While most thyroid cancers are slow-growing and have an excellent prognosis after appropriate treatment, a subset of thyroid cancers behave aggressively, and approximately 1500 individuals in the US will die of the disease in the year 2007. Advanced thyroid malignancies can cause distressing and life-threatening symptoms by local invasion in the neck, growth of distant metastases in the lung, bone, and other organs, and tumor production of bioactive substances in the case of medullary thyroid cancer. This article will review palliative modalities, including surgery, radioactive iodine, external beam radiation, and chemotherapy, as well as novel targeted therapies, for the treatment of patients with advanced thyroid malignancies.
Journal-Article, Review.

Palliative care for patients with advanced pancreatic and biliary cancers
p. 293-7, 22 refs
Nakakura-Eric-K, Warren-Robert-S.
Because most patients with pancreatic and biliary cancer have advanced disease, the palliation of debilitating symptoms is critically important in patient management. A multidisciplinary team consisting of representatives from surgery, medical oncology, gastroenterology, radiology, and palliative care medicine is essential for the optimal palliation of symptoms. In this article, the key issues in palliative care for patients with advanced pancreatic and biliary cancer are discussed. In particular, the prevention and amelioration of suffering due to obstructive jaundice, gastric outlet obstruction, cancer-related pain, pancreatic enzyme insufficiency, and thromboembolic disease is addressed. To this end, an algorithm for the multidisciplinary management of these challenging patients is proposed with the goal of providing clinicians with a useful framework for providing palliative care for patients with advanced pancreatic and biliary cancer.
Journal-Article, Review.

Medical oncology, 2008 vol. 25, no. 1

Correlation of quality of life with tumor response in patients receiving palliative chemotherapy for advanced gastrointestinal tumors.
p. 81-7
Shin-Dong-Bok, Bang-Soo-Mee, Park-Se-Hoon et al
We prospectively evaluated the association of tumor response with change of quality of life (QOL) in patients with advanced gastrointestinal tumors receiving palliative chemotherapy. Out of 133 eligible patients, 90 (68%) completed the European Organization for Research and Treatment Quality of Life Questionnaire C-30 (EORTC QLQ C-30) at baseline and at regular intervals during palliative chemotherapy. Among the 90 available patients, 88 patients could be evaluated for response, and 32 (36%) responded. Taking into account 32 patients who had stable disease, 64 (73%) achieved a clinical benefit, defined as an objective response or stable disease. Improvement in the emotional functioning or global QOL was observed before the fourth cycle of chemotherapy in responders (P = 0.039) and patients with clinical benefit (P = 0.026). Grade 3 or 4 toxic effects occurred in 39% of patients; however, this did not adversely affect the global or other domains of QOL. Therefore, change of QOL during the chemotherapy was closely related with clinical outcomes. We should apply the QOL assessment to all patients who received palliative chemotherapy for their gastrointestinal tumors.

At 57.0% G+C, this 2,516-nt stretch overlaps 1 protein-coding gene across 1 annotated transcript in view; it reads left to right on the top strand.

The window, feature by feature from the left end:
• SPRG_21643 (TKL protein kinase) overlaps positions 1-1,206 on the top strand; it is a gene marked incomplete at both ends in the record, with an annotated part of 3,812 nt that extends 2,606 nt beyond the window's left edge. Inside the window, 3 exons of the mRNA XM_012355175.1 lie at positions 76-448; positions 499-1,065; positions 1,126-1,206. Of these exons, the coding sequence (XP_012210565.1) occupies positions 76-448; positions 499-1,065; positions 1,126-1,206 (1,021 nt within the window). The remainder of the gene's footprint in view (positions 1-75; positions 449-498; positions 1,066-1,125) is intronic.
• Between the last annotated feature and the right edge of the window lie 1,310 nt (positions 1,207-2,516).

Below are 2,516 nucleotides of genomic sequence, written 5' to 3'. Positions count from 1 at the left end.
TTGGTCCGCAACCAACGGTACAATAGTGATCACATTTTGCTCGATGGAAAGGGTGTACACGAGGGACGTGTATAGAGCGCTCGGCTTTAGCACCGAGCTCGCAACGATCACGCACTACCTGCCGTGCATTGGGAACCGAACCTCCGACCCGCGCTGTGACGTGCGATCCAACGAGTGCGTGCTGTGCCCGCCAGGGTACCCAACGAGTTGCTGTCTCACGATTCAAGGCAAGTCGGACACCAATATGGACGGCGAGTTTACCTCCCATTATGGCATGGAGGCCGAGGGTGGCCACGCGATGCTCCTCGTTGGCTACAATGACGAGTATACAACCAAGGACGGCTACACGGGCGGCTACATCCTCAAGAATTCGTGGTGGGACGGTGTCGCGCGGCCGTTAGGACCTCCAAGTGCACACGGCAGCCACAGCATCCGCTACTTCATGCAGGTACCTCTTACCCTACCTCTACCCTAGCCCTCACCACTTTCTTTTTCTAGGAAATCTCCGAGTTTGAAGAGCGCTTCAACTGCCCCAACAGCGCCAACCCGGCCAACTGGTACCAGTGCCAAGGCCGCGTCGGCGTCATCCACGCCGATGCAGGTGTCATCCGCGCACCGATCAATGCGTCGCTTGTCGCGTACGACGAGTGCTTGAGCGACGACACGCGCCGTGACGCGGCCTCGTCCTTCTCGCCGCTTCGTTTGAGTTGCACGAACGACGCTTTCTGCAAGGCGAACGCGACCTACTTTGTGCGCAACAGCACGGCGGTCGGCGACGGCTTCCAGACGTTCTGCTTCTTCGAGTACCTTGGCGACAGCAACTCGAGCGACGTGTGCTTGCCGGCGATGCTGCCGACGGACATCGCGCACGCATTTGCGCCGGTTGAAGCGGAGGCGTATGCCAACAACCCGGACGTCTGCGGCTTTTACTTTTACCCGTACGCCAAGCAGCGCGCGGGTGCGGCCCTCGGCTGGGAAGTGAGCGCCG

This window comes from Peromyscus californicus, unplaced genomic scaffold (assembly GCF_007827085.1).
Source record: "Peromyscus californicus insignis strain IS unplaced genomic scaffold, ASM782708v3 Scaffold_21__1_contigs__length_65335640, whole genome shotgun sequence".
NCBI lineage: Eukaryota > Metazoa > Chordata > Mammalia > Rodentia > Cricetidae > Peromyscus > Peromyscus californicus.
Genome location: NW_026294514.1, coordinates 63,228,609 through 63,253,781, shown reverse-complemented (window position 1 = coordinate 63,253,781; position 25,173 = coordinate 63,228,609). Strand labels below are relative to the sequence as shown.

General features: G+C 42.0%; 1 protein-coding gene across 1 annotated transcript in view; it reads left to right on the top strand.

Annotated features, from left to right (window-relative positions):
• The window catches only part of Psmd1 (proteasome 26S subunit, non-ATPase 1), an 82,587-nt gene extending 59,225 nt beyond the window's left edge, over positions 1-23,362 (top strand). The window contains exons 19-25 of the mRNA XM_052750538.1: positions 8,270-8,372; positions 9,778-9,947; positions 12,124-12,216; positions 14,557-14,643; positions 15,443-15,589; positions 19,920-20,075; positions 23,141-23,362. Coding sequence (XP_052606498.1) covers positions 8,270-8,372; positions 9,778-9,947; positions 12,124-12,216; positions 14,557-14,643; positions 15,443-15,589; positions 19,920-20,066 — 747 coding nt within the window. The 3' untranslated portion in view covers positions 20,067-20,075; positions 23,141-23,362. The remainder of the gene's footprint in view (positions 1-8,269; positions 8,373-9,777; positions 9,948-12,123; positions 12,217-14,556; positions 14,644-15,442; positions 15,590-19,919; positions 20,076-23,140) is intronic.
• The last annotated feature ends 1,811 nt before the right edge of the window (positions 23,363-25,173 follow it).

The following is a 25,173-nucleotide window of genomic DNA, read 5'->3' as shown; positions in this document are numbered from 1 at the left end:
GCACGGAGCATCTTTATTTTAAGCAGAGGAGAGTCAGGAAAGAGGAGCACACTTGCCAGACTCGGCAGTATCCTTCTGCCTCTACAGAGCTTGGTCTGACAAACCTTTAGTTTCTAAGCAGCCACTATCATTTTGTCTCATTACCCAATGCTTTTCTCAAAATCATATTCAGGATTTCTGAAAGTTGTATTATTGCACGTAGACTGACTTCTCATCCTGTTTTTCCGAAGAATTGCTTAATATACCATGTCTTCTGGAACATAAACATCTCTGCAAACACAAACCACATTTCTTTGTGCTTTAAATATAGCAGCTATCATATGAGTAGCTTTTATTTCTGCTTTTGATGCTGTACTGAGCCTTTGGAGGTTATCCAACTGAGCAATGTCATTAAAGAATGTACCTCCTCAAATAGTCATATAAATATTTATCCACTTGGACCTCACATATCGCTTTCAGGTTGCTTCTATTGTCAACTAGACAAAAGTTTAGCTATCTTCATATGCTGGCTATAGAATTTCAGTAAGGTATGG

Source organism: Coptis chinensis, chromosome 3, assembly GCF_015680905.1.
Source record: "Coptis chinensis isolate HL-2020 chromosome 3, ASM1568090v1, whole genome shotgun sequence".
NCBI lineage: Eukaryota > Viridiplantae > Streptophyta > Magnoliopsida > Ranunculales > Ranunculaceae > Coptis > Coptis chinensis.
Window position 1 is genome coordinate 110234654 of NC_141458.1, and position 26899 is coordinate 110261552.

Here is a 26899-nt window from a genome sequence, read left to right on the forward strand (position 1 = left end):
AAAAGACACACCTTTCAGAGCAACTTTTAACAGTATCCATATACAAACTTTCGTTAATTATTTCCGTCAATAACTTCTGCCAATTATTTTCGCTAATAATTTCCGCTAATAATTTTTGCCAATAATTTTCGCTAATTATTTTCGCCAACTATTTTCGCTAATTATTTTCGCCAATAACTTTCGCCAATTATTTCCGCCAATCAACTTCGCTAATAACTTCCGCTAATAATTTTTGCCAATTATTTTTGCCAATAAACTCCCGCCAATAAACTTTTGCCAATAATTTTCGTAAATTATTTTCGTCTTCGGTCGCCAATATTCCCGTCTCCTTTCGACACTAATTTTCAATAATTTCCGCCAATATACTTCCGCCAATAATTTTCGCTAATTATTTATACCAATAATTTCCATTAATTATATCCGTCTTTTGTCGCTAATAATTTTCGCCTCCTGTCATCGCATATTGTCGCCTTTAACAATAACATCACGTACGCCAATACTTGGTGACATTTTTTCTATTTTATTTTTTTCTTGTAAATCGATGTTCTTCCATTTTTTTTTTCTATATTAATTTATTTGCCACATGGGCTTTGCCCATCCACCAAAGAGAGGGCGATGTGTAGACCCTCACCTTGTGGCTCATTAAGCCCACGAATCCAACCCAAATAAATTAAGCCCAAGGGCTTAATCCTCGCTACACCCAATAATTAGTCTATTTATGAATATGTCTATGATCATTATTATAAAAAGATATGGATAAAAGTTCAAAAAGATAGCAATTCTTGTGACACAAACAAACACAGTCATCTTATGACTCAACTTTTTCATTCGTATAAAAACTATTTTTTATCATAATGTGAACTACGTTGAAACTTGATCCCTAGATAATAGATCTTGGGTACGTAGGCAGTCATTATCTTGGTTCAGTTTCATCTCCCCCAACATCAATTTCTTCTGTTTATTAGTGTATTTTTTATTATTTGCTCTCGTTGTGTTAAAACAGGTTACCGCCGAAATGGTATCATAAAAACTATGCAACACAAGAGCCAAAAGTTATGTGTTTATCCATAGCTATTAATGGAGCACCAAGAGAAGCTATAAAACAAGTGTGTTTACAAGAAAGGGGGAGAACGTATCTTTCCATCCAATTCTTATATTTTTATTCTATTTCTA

Survival and erythropoietin receptor protein in tumours from patients randomly treated with rhEPO for palliative care.
p. 22-9
Loennroth-Christina, Svensson-Marie, Wang-Wenhua, Koerner-Ulla et al
BACKGROUND: Recombinant erythropoietin (rhEPOalpha) corrects anaemia, improves physical functioning and quality of life in cancer patients. However, published reports have suggested risks for tumour stimulation by provision EPO to patients with remaining tumour cells perhaps related to the presence of EPO receptor protein in tumour tissue. Therefore, the aim of the present study was to exclude a possibility that cancer patients who respond favourably to EPO treatment have mainly tumours with low EPO receptor protein expression. METHODS: Tumour tissue was evaluated in 87 patients out of 108 randomly allocated for treatment with rhEPOalpha (n = 50) versus controls (n = 58). Tumour cell proliferation (Ki-67 index) and EPO receptor protein expression were evaluated by immunohistochemistry. RESULTS: EPO treatment varied between 2 and 35 months, in doses between 10,000 and 40,000 Units/week. Ki-67 index did not differ between study and control patients before EPO treatment. Tumour tissue erythropoietin receptor protein was also similar between treated and untreated patients. Around 40% of tumour cells contained EPO receptors. Survival did not differ among EPO treated and control patients analysed as intention to treat, while survival was significantly improved in EPO treated patients per protocol treatment (P < 0.05). Ki-67 index and tumour tissue erythropoietin receptor protein did not predict survival, which systemic inflammation (ESR) did (P < 0.02). CONCLUSIONS: Our results support that reported risk to accelerate disease progression by EPO treatment in palliative care is not justified in patients with solid, gastrointestinal cancer despite tumour presence of EPO receptor protein.